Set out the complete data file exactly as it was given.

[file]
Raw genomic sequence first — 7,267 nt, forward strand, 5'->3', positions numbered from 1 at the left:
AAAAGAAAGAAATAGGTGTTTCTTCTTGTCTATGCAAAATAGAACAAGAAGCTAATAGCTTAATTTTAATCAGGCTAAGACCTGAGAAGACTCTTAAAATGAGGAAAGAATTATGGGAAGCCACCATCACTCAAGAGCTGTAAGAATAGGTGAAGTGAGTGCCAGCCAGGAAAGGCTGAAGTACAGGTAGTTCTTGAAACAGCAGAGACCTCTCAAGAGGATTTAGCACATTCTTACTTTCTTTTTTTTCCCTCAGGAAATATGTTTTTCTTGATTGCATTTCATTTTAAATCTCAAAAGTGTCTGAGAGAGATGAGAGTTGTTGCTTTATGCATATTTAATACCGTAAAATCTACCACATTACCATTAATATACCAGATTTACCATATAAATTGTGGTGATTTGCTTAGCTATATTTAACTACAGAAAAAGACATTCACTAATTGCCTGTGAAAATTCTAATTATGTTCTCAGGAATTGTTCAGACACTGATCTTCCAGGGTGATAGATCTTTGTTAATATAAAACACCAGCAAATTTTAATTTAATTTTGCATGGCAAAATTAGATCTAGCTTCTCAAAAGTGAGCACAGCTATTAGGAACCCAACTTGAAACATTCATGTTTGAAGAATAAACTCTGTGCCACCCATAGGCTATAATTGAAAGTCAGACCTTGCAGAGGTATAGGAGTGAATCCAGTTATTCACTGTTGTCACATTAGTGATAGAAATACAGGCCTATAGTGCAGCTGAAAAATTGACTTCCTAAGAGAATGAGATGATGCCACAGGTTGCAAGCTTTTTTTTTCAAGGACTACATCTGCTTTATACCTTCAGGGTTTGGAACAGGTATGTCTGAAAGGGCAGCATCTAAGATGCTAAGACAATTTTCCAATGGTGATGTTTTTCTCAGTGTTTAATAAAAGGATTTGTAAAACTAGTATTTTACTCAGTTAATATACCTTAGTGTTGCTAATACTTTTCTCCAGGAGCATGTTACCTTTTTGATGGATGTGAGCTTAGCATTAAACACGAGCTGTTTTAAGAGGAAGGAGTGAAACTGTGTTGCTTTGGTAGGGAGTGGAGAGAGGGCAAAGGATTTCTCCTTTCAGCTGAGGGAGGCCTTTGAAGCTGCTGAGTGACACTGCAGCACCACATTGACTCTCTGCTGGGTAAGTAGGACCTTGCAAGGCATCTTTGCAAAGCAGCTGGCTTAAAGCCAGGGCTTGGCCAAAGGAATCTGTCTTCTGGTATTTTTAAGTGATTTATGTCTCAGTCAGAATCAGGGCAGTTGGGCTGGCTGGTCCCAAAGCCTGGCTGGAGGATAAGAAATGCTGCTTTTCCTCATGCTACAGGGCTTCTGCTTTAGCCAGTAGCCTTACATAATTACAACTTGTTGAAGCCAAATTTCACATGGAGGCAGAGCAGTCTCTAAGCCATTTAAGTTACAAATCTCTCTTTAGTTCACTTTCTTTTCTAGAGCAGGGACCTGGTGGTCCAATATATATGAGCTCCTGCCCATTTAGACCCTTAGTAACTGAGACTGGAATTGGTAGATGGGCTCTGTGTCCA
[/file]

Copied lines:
Raw genomic sequence first — 7,267 nt, forward strand, 5'->3', positions numbered from 1 at the left:
AAAAGAAAGAAATAGGTGTTTCTTCTTGTCTATGCAAAATAGAACAAGAAGCTAATAGCTTAATTTTAATCAGGCTAAGACCTGAGAAGACTCTTAAAATGAGGAAAGAATTATGGGAAGCCACCATCACTCAAGAGCTGTAAGAATAGGTGAAGTGAGTGCCAGCCAGGAAAGGCTGAAGTACAGGTAGTTCTTGAAACAGCAGAGACCTCTCAAGAGGATTTAGCACATTCTTACTTTCTTTTTTTTCCCTCAGGAAATATGTTTTTCTTGATTGCATTTCATTTTAAATCTCAAAAGTGTCTGAGAGAGATGAGAGTTGTTGCTTTATGCATATTTAATACCGTAAAATCTACCACATTACCATTAATATACCAGATTTACCATATAAATTGTGGTGATTTGCTTAGCTATATTTAACTACAGAAAAAGACATTCACTAATTGCCTGTGAAAATTCTAATTATGTTCTCAGGAATTGTTCAGACACTGATCTTCCAGGGTGATAGATCTTTGTTAATATAAAACACCAGCAAATTTTAATTTAATTTTGCATGGCAAAATTAGATCTAGCTTCTCAAAAGTGAGCACAGCTATTAGGAACCCAACTTGAAACATTCATGTTTGAAGAATAAACTCTGTGCCACCCATAGGCTATAATTGAAAGTCAGACCTTGCAGAGGTATAGGAGTGAATCCAGTTATTCACTGTTGTCACATTAGTGATAGAAATACAGGCCTATAGTGCAGCTGAAAAATTGACTTCCTAAGAGAATGAGATGATGCCACAGGTTGCAAGCTTTTTTTTTCAAGGACTACATCTGCTTTATACCTTCAGGGTTTGGAACAGGTATGTCTGAAAGGGCAGCATCTAAGATGCTAAGACAATTTTCCAATGGTGATGTTTTTCTCAGTGTTTAATAAAAGGATTTGTAAAACTAGTATTTTACTCAGTTAATATACCTTAGTGTTGCTAATACTTTTCTCCAGGAGCATGTTACCTTTTTGATGGATGTGAGCTTAGCATTAAACACGAGCTGTTTTAAGAGGAAGGAGTGAAACTGTGTTGCTTTGGTAGGGAGTGGAGAGAGGGCAAAGGATTTCTCCTTTCAGCTGAGGGAGGCCTTTGAAGCTGCTGAGTGACACTGCAGCACCACATTGACTCTCTGCTGGGTAAGTAGGACCTTGCAAGGCATCTTTGCAAAGCAGCTGGCTTAAAGCCAGGGCTTGGCCAAAGGAATCTGTCTTCTGGTATTTTTAAGTGATTTATGTCTCAGTCAGAATCAGGGCAGTTGGGCTGGCTGGTCCCAAAGCCTGGCTGGAGGATAAGAAATGCTGCTTTTCCTCATGCTACAGGGCTTCTGCTTTAGCCAGTAGCCTTACATAATTACAACTTGTTGAAGCCAAATTTCACATGGAGGCAGAGCAGTCTCTAAGCCATTTAAGTTACAAATCTCTCTTTAGTTCACTTTCTTTTCTAGAGCAGGGACCTGGTGGTCCAATATATATGAGCTCCTGCCCATTTAGACCCTTAGTAACTGAGACTGGAATTGGTAGATGGGCTCTGTGTCCA